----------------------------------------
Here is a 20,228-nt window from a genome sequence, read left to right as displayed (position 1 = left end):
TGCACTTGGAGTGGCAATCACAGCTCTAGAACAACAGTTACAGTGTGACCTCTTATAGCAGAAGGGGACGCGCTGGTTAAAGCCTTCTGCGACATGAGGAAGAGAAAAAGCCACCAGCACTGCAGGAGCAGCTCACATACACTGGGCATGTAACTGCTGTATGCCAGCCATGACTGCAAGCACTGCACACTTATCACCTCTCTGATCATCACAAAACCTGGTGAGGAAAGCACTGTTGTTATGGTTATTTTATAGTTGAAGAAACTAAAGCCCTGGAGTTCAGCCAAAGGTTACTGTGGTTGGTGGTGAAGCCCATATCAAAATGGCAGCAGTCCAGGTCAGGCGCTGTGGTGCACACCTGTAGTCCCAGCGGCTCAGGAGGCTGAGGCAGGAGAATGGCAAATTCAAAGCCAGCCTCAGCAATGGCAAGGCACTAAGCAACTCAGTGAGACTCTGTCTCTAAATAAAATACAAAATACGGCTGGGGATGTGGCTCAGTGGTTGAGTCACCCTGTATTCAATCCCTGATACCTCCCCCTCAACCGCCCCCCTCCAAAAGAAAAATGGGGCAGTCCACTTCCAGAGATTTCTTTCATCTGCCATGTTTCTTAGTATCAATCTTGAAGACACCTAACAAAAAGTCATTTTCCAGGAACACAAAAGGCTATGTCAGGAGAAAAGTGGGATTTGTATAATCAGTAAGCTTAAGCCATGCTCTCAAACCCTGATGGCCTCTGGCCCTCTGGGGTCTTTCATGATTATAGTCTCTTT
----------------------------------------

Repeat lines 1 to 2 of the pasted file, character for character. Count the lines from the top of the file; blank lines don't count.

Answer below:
Here is a 20,228-nt window from a genome sequence, read left to right as displayed (position 1 = left end):
TGCACTTGGAGTGGCAATCACAGCTCTAGAACAACAGTTACAGTGTGACCTCTTATAGCAGAAGGGGACGCGCTGGTTAAAGCCTTCTGCGACATGAGGAAGAGAAAAAGCCACCAGCACTGCAGGAGCAGCTCACATACACTGGGCATGTAACTGCTGTATGCCAGCCATGACTGCAAGCACTGCACACTTATCACCTCTCTGATCATCACAAAACCTGGTGAGGAAAGCACTGTTGTTATGGTTATTTTATAGTTGAAGAAACTAAAGCCCTGGAGTTCAGCCAAAGGTTACTGTGGTTGGTGGTGAAGCCCATATCAAAATGGCAGCAGTCCAGGTCAGGCGCTGTGGTGCACACCTGTAGTCCCAGCGGCTCAGGAGGCTGAGGCAGGAGAATGGCAAATTCAAAGCCAGCCTCAGCAATGGCAAGGCACTAAGCAACTCAGTGAGACTCTGTCTCTAAATAAAATACAAAATACGGCTGGGGATGTGGCTCAGTGGTTGAGTCACCCTGTATTCAATCCCTGATACCTCCCCCTCAACCGCCCCCCTCCAAAAGAAAAATGGGGCAGTCCACTTCCAGAGATTTCTTTCATCTGCCATGTTTCTTAGTATCAATCTTGAAGACACCTAACAAAAAGTCATTTTCCAGGAACACAAAAGGCTATGTCAGGAGAAAAGTGGGATTTGTATAATCAGTAAGCTTAAGCCATGCTCTCAAACCCTGATGGCCTCTGGCCCTCTGGGGTCTTTCATGATTATAGTCTCTTT